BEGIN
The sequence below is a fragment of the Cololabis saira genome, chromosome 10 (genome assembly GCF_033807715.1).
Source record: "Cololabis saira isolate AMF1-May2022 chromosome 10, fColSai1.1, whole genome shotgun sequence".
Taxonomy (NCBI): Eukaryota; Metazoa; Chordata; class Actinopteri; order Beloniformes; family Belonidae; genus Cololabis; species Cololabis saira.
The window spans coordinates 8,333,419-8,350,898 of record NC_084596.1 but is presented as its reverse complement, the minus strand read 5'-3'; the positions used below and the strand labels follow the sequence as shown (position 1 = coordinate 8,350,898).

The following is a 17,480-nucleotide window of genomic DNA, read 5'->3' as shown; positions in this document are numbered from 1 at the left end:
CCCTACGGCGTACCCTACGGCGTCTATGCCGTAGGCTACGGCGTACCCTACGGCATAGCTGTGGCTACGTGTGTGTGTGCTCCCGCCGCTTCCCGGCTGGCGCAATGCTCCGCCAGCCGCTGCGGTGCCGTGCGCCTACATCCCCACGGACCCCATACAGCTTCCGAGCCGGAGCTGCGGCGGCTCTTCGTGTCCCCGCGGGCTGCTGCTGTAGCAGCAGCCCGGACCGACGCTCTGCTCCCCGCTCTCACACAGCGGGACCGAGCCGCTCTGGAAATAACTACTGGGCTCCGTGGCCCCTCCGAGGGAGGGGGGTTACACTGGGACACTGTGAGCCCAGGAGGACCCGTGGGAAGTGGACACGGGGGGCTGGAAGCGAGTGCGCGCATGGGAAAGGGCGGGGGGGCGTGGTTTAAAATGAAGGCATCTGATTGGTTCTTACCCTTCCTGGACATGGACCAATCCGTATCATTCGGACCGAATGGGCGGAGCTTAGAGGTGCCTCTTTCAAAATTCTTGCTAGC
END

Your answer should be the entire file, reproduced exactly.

The sequence below is a fragment of the Cololabis saira genome, chromosome 10 (genome assembly GCF_033807715.1).
Source record: "Cololabis saira isolate AMF1-May2022 chromosome 10, fColSai1.1, whole genome shotgun sequence".
Taxonomy (NCBI): Eukaryota; Metazoa; Chordata; class Actinopteri; order Beloniformes; family Belonidae; genus Cololabis; species Cololabis saira.
The window spans coordinates 8,333,419-8,350,898 of record NC_084596.1 but is presented as its reverse complement, the minus strand read 5'-3'; the positions used below and the strand labels follow the sequence as shown (position 1 = coordinate 8,350,898).

The following is a 17,480-nucleotide window of genomic DNA, read 5'->3' as shown; positions in this document are numbered from 1 at the left end:
CCCTACGGCGTACCCTACGGCGTCTATGCCGTAGGCTACGGCGTACCCTACGGCATAGCTGTGGCTACGTGTGTGTGTGCTCCCGCCGCTTCCCGGCTGGCGCAATGCTCCGCCAGCCGCTGCGGTGCCGTGCGCCTACATCCCCACGGACCCCATACAGCTTCCGAGCCGGAGCTGCGGCGGCTCTTCGTGTCCCCGCGGGCTGCTGCTGTAGCAGCAGCCCGGACCGACGCTCTGCTCCCCGCTCTCACACAGCGGGACCGAGCCGCTCTGGAAATAACTACTGGGCTCCGTGGCCCCTCCGAGGGAGGGGGGTTACACTGGGACACTGTGAGCCCAGGAGGACCCGTGGGAAGTGGACACGGGGGGCTGGAAGCGAGTGCGCGCATGGGAAAGGGCGGGGGGGCGTGGTTTAAAATGAAGGCATCTGATTGGTTCTTACCCTTCCTGGACATGGACCAATCCGTATCATTCGGACCGAATGGGCGGAGCTTAGAGGTGCCTCTTTCAAAATTCTTGCTAGC